MTA Gift Vouchers: What’s in it for you?

By Dave Harris, MTA Board Representative on the Service Station and Convenience Store Committee

During my three years on the Service Station and Convenience Store Committee, I have heard it raised again and again, ‘what’s in it for us?’ so thought it was time to tackle this subject head-on. 

Many members say, MTA makes a fortune out of us retailers buying gift vouchers, especially those members who don’t get returns. They are cumbersome to administer on our sites, we make no money out of them and in general terms, they provide no value to us what so ever.  Yes, the MTA Board has heard it loud and clear. But is this really the case?

MTA Gift Vouchers have been around for over 40 years and were originally designed to keep customer spend within our member network.  It is also a valuable branding tool for MTA with each voucher having a bold brand in a prominent position.  Have a read on page 56 of the May 2010 issue of Radiator to refresh your memory on the history of this iconic product.
I would like to try and dispel some myths about Gift Vouchers.

Myth – MTA trades vouchers dollar for dollar, so the only gain is the vouchers that are never redeemed. 

Have you ever considered the cost to MTA for operating the gift voucher scheme?  Did you realise the average cost of running the gift voucher programme is several hundred thousand dollars a year, with a sizeable portion of that going towards printing of vouchers.  This also includes courier charges, secure offsite storage, insurance, staff to issue and redeem vouchers, software to redeem vouchers, tax compliance and so on.  This is for a voucher that is purchased for $10.00 from MTA and then redeemed for $10.00 to MTA.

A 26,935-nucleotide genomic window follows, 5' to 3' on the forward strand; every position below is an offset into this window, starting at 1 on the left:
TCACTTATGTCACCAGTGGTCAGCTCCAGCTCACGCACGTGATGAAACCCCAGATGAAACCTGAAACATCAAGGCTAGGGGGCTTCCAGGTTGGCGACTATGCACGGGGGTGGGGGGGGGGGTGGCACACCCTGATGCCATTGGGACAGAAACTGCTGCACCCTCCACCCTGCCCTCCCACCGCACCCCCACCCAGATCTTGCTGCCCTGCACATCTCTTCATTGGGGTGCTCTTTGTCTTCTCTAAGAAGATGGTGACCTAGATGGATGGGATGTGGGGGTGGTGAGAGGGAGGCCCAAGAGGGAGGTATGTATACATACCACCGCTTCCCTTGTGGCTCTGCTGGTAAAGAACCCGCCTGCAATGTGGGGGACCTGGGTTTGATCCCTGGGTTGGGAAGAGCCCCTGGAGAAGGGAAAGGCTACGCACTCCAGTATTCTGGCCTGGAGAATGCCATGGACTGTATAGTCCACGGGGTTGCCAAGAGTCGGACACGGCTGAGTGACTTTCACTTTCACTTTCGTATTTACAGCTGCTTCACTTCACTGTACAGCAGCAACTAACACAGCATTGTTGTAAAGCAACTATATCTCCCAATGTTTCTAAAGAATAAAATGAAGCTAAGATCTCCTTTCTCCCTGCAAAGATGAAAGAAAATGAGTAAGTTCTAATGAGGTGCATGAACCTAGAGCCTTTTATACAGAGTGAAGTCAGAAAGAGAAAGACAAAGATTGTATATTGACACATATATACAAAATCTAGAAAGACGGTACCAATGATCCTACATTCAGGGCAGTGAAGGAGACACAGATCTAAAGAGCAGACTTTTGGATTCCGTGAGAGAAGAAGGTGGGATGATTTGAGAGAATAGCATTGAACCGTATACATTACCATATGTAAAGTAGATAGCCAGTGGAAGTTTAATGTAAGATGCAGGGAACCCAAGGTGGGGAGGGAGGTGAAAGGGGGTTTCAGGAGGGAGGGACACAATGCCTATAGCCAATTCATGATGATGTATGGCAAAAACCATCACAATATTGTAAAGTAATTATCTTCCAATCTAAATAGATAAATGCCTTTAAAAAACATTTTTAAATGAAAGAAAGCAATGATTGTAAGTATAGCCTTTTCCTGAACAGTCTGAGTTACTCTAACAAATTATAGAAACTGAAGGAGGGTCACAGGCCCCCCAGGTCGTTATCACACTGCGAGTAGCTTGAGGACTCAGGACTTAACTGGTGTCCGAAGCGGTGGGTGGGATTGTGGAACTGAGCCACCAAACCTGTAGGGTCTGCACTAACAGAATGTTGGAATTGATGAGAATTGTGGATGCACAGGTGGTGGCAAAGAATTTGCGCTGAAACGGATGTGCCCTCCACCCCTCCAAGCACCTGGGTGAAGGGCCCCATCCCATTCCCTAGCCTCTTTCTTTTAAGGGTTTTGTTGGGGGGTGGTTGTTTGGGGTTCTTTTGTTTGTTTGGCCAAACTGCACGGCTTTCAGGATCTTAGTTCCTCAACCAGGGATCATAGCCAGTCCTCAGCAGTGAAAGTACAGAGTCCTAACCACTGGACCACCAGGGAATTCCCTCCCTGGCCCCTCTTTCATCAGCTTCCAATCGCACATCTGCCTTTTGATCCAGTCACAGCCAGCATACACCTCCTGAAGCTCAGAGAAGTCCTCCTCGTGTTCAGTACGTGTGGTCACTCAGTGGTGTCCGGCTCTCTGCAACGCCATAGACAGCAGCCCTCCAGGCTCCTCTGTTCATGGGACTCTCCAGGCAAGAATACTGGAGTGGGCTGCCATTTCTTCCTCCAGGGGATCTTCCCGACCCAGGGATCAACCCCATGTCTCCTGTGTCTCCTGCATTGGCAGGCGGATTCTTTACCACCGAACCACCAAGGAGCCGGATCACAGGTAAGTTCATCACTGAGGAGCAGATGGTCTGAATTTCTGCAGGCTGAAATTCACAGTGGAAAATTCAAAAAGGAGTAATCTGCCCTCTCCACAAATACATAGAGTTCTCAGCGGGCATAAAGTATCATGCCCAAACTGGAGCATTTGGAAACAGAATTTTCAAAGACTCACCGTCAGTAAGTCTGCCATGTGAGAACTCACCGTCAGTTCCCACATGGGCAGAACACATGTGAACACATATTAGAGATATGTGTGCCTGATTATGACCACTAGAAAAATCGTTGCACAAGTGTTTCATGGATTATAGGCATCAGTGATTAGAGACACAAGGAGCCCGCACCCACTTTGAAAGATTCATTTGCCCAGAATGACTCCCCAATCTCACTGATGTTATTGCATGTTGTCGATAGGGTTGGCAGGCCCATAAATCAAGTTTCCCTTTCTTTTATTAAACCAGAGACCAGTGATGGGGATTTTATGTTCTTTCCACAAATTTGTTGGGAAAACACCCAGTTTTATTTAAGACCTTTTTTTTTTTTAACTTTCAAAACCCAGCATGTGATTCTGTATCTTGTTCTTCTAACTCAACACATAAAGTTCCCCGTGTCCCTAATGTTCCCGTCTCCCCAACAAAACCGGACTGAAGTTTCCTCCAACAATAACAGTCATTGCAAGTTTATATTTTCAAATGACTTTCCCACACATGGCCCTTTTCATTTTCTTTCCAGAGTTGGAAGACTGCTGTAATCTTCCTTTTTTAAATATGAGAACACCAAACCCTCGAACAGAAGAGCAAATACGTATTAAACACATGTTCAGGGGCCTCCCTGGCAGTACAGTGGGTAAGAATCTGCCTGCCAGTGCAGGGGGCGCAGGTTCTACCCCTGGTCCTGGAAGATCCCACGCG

Myth – MTA makes a fortune on the interest made off the outstanding gift vouchers. 

This is partly correct. MTA earns interest off the voucher from the point at which the selling site pays MTA for the voucher, to the point at which it is redeemed.  This interest is necessary to run the cost of the scheme as mentioned previously.  This ‘fortune’ is dependent upon interest rates and the amount of time vouchers spend in the market prior to being redeemed.  Unfortunately, in 2010 we not only had low interest rates, we redeemed more than we sold, producing a worst case scenario. 

Myth –But not all vouchers get returned, so isn’t it money for jam?

Although not all vouchers are returned, the money needs to be available in case they all return. In 2010, we had a nett outflow (meaning we redeemed more than we sold) to the tune of $740k.  In addition to this, IRD has now ruled in the MTA accounts that since some vouchers will never be returned, this becomes taxable income.  To achieve this, IRD have required MTA install Prismac GVR software and the MICR Voucher Reader Machines at a cost of $170k to monitor and report on the number of vouchers that have not been returned.  The full picture won’t be available for some years to come , so this year an assumption was made and hence tax will be paid on the equivalent of tens of thousands of vouchers not being returned. So as you can see, it is not as straight forward as it may seem.

Myth – There's nothing in it for me.

The underlying reason for the scheme is still relevant.  People want to buy gift vouchers and use them at stores that will accept them.  They bring people into the store which will hopefully turn into a sale.  To achieve this, we need to have a network of stockists with sufficient coverage to make it easy for customers to access Gift Vouchers.  We need you to have them available or the scheme will fade away. The modern consumer doesn’t have the patience to go searching for the product.